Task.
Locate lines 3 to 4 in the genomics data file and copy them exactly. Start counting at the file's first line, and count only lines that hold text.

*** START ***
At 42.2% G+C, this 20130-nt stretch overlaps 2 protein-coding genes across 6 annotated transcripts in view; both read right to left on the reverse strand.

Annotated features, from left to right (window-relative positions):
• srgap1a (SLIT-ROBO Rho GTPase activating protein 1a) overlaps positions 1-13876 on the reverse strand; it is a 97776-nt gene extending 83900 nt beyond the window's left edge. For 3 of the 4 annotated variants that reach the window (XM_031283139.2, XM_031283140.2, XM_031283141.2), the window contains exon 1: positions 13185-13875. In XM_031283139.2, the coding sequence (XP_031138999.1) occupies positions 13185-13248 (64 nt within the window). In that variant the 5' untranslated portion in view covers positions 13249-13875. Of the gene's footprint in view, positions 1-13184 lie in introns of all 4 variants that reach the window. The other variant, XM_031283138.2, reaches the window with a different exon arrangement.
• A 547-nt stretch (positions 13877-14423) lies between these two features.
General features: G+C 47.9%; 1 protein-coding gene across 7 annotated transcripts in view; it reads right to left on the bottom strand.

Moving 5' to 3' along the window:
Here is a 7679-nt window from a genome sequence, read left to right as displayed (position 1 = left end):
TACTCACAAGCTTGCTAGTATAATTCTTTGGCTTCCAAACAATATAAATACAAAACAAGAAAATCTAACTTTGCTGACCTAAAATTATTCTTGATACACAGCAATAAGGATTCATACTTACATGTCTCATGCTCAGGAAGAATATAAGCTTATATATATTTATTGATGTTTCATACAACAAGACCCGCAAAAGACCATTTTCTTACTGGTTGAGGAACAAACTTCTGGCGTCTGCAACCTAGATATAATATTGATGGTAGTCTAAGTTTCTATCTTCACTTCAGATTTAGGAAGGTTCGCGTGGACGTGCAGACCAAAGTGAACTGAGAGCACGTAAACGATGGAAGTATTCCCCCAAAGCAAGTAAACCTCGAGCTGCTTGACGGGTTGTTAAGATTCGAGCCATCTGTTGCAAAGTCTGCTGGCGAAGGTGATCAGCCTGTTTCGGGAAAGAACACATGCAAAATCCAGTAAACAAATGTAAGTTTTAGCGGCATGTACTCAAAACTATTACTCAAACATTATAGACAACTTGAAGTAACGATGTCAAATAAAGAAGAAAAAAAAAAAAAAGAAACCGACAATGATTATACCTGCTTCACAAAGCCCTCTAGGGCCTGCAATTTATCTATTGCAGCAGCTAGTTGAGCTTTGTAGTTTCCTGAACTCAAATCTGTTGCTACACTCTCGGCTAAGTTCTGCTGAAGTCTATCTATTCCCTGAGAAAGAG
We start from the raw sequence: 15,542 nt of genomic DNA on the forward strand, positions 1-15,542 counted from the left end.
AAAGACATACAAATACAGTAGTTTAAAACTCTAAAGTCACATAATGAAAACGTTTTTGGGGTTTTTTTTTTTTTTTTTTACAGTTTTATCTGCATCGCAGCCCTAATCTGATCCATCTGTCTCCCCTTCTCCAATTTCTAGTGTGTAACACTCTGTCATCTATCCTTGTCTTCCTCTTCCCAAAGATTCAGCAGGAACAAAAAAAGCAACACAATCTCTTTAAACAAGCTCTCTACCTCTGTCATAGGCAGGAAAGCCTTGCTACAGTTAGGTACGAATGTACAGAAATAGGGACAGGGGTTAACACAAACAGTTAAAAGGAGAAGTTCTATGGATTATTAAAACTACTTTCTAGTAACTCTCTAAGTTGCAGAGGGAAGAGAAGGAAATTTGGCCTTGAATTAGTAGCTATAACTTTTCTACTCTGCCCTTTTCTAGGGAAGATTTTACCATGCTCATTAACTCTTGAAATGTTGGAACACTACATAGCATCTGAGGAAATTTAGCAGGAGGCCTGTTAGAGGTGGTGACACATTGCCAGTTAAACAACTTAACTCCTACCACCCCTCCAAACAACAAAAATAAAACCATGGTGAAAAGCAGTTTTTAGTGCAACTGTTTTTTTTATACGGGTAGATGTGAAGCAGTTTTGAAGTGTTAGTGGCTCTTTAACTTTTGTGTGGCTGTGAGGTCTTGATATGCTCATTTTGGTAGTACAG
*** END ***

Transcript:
• srgap1a (SLIT-ROBO Rho GTPase activating protein 1a) overlaps positions 1-13876 on the reverse strand; it is a 97776-nt gene extending 83900 nt beyond the window's left edge. For 3 of the 4 annotated variants that reach the window (XM_031283139.2, XM_031283140.2, XM_031283141.2), the window contains exon 1: positions 13185-13875. In XM_031283139.2, the coding sequence (XP_031138999.1) occupies positions 13185-13248 (64 nt within the window). In that variant the 5' untranslated portion in view covers positions 13249-13875. Of the gene's footprint in view, positions 1-13184 lie in introns of all 4 variants that reach the window. The other variant, XM_031283138.2, reaches the window with a different exon arrangement.
• A 547-nt stretch (positions 13877-14423) lies between these two features.